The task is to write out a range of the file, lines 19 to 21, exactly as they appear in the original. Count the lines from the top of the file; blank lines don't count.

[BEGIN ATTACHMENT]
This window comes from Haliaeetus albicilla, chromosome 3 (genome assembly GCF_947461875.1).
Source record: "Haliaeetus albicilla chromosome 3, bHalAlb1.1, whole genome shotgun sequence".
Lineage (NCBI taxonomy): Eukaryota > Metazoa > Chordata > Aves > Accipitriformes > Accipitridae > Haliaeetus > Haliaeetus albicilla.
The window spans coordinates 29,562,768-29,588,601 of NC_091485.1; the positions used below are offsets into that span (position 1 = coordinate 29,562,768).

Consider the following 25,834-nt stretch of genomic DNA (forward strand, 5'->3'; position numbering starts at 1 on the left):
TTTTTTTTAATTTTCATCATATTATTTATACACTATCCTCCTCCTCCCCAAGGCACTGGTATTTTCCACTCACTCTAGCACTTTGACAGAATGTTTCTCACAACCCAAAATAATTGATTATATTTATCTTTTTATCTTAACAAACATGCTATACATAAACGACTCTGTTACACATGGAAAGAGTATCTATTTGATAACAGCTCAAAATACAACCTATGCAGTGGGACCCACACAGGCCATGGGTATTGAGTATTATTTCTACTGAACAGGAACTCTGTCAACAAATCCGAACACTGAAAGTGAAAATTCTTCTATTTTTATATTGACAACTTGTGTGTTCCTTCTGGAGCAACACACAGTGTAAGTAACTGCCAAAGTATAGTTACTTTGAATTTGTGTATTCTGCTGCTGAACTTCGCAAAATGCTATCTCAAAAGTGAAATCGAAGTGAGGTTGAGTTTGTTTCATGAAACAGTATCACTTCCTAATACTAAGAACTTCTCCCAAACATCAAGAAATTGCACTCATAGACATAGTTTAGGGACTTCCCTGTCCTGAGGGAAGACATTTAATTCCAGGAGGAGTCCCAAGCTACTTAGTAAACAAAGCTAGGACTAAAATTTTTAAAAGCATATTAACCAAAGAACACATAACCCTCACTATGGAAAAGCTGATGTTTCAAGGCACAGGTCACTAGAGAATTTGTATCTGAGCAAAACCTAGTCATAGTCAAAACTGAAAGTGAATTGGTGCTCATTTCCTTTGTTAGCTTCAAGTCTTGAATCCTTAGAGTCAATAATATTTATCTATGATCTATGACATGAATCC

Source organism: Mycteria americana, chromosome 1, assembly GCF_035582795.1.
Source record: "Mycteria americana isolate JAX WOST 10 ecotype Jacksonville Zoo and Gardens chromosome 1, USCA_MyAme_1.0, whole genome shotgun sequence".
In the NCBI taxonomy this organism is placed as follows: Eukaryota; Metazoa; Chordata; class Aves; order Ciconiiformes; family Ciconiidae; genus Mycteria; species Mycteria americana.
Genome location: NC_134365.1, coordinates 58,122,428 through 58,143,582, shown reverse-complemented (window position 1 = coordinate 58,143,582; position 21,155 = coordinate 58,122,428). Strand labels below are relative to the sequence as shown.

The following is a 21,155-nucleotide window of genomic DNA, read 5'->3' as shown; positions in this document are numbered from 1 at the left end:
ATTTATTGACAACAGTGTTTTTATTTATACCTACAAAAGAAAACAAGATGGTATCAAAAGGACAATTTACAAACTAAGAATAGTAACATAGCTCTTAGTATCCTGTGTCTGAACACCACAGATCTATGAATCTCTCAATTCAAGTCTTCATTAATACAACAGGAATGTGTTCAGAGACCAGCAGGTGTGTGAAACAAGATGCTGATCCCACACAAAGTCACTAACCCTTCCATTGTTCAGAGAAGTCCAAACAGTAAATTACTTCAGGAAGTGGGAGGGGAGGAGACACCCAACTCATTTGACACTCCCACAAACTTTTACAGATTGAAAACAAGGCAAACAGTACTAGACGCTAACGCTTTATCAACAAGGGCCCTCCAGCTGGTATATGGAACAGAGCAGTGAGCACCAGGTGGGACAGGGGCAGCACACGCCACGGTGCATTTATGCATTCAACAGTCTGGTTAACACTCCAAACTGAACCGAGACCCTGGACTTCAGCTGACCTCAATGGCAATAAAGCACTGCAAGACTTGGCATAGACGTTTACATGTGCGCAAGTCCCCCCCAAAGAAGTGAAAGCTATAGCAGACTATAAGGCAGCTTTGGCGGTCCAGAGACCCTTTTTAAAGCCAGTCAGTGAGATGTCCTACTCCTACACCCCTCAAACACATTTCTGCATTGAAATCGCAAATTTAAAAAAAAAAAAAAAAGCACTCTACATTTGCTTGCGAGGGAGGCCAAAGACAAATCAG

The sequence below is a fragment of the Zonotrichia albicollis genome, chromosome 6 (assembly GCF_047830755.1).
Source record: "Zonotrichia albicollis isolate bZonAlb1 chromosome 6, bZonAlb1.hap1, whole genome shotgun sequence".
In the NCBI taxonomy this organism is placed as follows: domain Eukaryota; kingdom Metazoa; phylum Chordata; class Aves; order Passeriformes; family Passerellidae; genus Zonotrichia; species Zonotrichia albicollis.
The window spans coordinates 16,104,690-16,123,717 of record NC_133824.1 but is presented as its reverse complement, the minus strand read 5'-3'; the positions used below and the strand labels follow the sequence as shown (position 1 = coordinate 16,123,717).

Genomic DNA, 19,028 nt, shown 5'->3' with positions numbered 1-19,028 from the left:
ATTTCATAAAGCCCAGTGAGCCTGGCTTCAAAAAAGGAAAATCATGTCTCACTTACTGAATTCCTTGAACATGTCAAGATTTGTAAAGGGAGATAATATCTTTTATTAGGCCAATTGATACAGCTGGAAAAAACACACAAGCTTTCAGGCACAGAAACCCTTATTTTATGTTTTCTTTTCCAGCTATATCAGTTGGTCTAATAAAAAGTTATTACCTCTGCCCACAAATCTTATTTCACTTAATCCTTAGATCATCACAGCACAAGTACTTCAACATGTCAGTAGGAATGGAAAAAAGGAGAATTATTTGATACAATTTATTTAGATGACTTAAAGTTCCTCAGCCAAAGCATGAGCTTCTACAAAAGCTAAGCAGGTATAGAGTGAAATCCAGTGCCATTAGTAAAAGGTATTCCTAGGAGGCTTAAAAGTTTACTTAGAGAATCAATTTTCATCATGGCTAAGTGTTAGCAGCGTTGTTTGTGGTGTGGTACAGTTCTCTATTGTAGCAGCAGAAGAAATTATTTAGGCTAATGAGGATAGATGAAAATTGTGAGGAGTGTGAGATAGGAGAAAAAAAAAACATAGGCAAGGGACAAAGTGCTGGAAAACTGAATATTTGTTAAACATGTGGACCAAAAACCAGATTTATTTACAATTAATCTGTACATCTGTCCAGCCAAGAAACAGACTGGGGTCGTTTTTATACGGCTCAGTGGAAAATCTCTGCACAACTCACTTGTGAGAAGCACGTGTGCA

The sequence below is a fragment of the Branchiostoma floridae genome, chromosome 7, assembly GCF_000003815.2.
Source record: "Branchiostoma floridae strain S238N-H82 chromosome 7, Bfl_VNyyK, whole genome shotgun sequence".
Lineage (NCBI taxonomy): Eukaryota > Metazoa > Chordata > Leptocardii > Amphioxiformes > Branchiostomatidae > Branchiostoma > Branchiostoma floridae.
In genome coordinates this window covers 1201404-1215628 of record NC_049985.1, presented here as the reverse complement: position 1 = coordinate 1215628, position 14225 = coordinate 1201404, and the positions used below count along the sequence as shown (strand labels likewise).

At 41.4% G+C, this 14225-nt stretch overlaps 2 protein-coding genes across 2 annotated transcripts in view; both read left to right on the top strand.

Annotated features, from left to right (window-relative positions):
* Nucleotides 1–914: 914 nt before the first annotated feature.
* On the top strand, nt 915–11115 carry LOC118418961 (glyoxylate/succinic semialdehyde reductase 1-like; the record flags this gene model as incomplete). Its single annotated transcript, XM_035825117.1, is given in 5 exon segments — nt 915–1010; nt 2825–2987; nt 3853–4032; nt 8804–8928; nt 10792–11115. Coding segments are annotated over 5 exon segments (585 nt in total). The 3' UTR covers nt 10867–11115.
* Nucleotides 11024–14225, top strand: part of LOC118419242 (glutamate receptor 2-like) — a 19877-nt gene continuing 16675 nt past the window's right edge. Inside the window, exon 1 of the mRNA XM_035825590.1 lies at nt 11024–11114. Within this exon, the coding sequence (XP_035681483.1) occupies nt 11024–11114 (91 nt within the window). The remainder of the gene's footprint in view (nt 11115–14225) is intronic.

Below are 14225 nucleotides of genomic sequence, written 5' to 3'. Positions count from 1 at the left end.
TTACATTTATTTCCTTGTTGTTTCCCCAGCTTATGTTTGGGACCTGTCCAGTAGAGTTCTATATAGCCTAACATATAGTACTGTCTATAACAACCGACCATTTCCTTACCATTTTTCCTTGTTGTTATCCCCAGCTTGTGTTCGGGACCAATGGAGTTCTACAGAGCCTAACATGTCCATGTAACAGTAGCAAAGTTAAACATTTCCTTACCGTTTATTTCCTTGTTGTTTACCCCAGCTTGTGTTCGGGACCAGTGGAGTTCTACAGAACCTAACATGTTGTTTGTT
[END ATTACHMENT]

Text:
The sequence below is a fragment of the Branchiostoma floridae genome, chromosome 7, assembly GCF_000003815.2.
Source record: "Branchiostoma floridae strain S238N-H82 chromosome 7, Bfl_VNyyK, whole genome shotgun sequence".
Lineage (NCBI taxonomy): Eukaryota > Metazoa > Chordata > Leptocardii > Amphioxiformes > Branchiostomatidae > Branchiostoma > Branchiostoma floridae.